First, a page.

Many Yolo families choosing not to vaccinate children

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With an Omicron surge underway and children returning to the classroom next week, vaccinations among children in Yolo County are behind expectations of officials.

Fewer than one in four Yolo County children (23.7 percent) ages 5 to 11 are fully vaccinated against COVID-19 and just 31.5 percent have received at least one dose, according to the California Department of Public Health.

That age group has been eligible for the pediatric Pfizer vaccine since early November. As with the adult dose, shots are given three weeks apart.

Yolo County Health Officer Dr. Aimee Sisson will be sending out a letter to students and their families addressing the importance of vaccination, as well as the need to wear well-fitting, high-quality masks indoors, to get tested and to stay home when sick. She noted that New York City is seeing an increase in pediatric hospitalizations as part of their Omicron wave, especially among unvaccinated children, illustrating the importance of getting children vaccinated.

And while the vaccination rate for 5- to 11-year-olds in Yolo County is less than 25 percent, it does exceed the statewide rate of 15.1 percent fully vaccinated.

However, Yolo County is lagging the state in the 12 to 17 age group, with 55.6 percent fully vaccinated (still defined as having received two shots) and 60.8 percent having received at least one dose, according to state data.

Statewide, 63.9 percent of 12- to 17-year-olds are fully vaccinated and 71.7 percent have received at least one dose.

Yolo County also trails the state in the 18 to 49 age group.

Statewide, 74.5 percent of residents in that age group are fully vaccinated but in Yolo County, 66.9 percent are, according to state data.

The county exceeds the statewide vaccination rate among older populations.

Yolo County residents ages 50 to 64 have the highest vaccination rate in the county, with 87.9 percent fully vaccinated. Statewide for 50- to 64-year olds, 81.8 percent are fully vaccinated.

Meanwhile, a little over 85 percent of county residents ages 65 and up are fully vaccinated, compared to 79.9 percent statewide.

Broken down by race and ethnicity, Asian Americans in Yolo County have the highest vaccination rate, with 69.8 percent fully vaccinated, followed by Native Hawaiian and Pacific Islanders with 67.9 percent fully vaccinated, according to state data.

Among the county’s Black residents, 64.7 percent are fully vaccinated as are 64.2 percent of white residents.

Fifty-two percent of American Indian and Alaska Native residents are fully vaccinated as are 56.9 percent of Latino residents, according the state Department of Public Health.

County health order
Yolo County’s health order requiring individuals who test positive for COVID-19 to remain in isolation for 10 days remains in effect for the time being.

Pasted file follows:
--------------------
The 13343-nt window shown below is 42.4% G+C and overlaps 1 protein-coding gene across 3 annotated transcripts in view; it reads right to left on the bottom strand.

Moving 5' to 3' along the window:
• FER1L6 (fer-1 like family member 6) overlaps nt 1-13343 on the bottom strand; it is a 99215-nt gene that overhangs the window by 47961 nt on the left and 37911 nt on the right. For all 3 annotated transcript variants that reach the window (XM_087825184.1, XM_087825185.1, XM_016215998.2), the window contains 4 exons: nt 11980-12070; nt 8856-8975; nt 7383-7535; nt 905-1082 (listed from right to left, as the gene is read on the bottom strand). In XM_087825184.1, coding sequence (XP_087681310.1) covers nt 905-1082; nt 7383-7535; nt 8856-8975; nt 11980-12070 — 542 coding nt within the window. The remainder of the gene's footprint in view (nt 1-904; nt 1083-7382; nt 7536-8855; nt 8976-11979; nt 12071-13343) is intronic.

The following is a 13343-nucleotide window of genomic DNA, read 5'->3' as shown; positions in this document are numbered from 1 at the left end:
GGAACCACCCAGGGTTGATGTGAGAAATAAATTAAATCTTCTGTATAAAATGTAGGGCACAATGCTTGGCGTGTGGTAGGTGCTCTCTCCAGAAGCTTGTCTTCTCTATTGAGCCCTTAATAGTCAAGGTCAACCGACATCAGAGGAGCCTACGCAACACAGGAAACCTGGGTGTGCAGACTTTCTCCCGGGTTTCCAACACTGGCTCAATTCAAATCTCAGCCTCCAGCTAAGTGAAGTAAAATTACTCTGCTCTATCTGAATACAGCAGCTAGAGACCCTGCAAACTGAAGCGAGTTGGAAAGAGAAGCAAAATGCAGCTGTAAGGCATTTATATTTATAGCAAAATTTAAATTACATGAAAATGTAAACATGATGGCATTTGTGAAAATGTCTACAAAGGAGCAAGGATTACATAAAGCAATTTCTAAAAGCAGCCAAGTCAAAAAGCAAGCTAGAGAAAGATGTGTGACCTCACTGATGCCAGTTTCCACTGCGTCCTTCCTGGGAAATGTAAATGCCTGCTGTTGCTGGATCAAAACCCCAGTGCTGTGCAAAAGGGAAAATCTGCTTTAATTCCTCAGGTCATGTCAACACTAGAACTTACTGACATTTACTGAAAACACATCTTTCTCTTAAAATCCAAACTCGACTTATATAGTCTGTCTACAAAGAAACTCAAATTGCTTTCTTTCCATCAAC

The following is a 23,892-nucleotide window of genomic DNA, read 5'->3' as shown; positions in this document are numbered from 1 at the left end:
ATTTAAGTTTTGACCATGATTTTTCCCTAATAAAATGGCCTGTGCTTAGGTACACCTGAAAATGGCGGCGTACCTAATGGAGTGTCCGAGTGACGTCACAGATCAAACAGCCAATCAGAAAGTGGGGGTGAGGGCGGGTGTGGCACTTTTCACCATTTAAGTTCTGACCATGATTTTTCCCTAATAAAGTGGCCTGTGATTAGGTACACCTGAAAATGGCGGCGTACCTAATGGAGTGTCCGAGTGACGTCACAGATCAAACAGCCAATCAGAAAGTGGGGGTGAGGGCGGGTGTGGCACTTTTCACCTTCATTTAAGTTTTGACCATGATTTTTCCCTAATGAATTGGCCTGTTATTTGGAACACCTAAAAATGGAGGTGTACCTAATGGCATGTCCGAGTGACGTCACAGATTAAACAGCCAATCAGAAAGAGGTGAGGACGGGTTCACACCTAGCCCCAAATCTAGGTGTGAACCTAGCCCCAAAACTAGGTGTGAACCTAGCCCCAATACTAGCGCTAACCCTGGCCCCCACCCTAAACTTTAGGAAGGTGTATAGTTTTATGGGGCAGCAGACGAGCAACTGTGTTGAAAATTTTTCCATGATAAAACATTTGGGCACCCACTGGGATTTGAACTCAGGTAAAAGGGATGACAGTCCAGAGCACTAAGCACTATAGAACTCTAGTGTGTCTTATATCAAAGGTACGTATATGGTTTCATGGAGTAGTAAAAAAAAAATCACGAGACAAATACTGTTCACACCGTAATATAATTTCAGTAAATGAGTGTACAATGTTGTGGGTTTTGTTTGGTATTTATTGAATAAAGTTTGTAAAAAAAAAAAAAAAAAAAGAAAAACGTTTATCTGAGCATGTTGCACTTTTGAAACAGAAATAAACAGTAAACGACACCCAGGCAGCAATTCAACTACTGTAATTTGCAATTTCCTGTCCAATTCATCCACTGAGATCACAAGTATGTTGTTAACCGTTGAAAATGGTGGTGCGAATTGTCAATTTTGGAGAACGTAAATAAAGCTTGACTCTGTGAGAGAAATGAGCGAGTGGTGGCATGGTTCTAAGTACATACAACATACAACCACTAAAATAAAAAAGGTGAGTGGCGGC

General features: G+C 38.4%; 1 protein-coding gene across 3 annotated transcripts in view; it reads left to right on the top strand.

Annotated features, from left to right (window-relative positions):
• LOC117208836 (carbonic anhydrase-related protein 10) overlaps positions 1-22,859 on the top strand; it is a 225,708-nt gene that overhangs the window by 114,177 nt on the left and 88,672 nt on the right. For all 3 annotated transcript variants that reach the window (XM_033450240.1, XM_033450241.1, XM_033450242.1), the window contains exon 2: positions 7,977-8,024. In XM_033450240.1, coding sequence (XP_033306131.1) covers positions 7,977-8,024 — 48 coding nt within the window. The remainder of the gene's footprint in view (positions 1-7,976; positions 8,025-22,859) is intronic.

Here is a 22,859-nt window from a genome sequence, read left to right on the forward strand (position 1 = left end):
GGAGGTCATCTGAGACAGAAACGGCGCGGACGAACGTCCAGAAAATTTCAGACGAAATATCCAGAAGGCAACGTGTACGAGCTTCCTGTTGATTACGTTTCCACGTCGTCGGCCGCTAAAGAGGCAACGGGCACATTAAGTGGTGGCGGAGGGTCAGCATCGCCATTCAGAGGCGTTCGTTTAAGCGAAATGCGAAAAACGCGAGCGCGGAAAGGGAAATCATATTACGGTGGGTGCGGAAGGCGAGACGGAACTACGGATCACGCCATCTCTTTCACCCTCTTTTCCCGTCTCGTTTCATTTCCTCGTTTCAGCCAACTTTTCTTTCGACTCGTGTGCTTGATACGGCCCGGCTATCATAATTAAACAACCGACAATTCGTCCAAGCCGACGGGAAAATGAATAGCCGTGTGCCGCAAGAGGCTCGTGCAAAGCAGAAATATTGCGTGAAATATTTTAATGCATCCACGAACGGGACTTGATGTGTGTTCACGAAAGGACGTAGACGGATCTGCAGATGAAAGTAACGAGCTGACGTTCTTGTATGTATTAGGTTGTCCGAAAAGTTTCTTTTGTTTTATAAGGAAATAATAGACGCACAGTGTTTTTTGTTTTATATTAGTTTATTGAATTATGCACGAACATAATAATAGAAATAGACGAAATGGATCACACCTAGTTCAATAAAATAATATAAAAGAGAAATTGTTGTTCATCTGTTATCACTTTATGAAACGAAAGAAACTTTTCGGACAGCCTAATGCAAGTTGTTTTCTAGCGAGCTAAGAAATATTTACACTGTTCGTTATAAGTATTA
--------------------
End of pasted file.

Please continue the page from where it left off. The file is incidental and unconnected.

The county also requires unvaccinated individuals who have been identified as a close contact with someone who tested positive to quarantine for 10 days.

Those standards have been in place since last year, but the Centers for Disease Control and Prevention this week revised its recommendations to shorten the isolation period to five days for individuals who remain asymptomatic, with the added proviso that they wear a mask when around others for five more days.

The CDC also now recommends that unvaccinated individuals who were exposed to COVID-19, as well as vaccinated individuals who are eligible for boosters but have not received one, to quarantine for five days followed by strict mask use for another five days.

Individuals who have received a booster shot do not need to quarantine but should wear a mask for 10 days after exposure, according to the CDC.

“The change is motivated by science demonstrating that the majority of SARS-CoV-2 transmission occurs early in the course of illness, generally one to two days prior to onset of symptoms and the two to three days after,” according to the CDC announcement.

“Therefore, people who test positive should isolate for five days and, if asymptomatic at that time, may leave isolation if they can continue to mask for five days to minimize the risk of infecting others.”

The state has announced it will align with the new standards and Yolo County is planning to revise its isolation and quarantine orders, according to county public information officer John Fout. But the county is seeking additional details from the CDC and California Department of Public Health before doing so.

In the meantime, the current orders still apply, Fout said.

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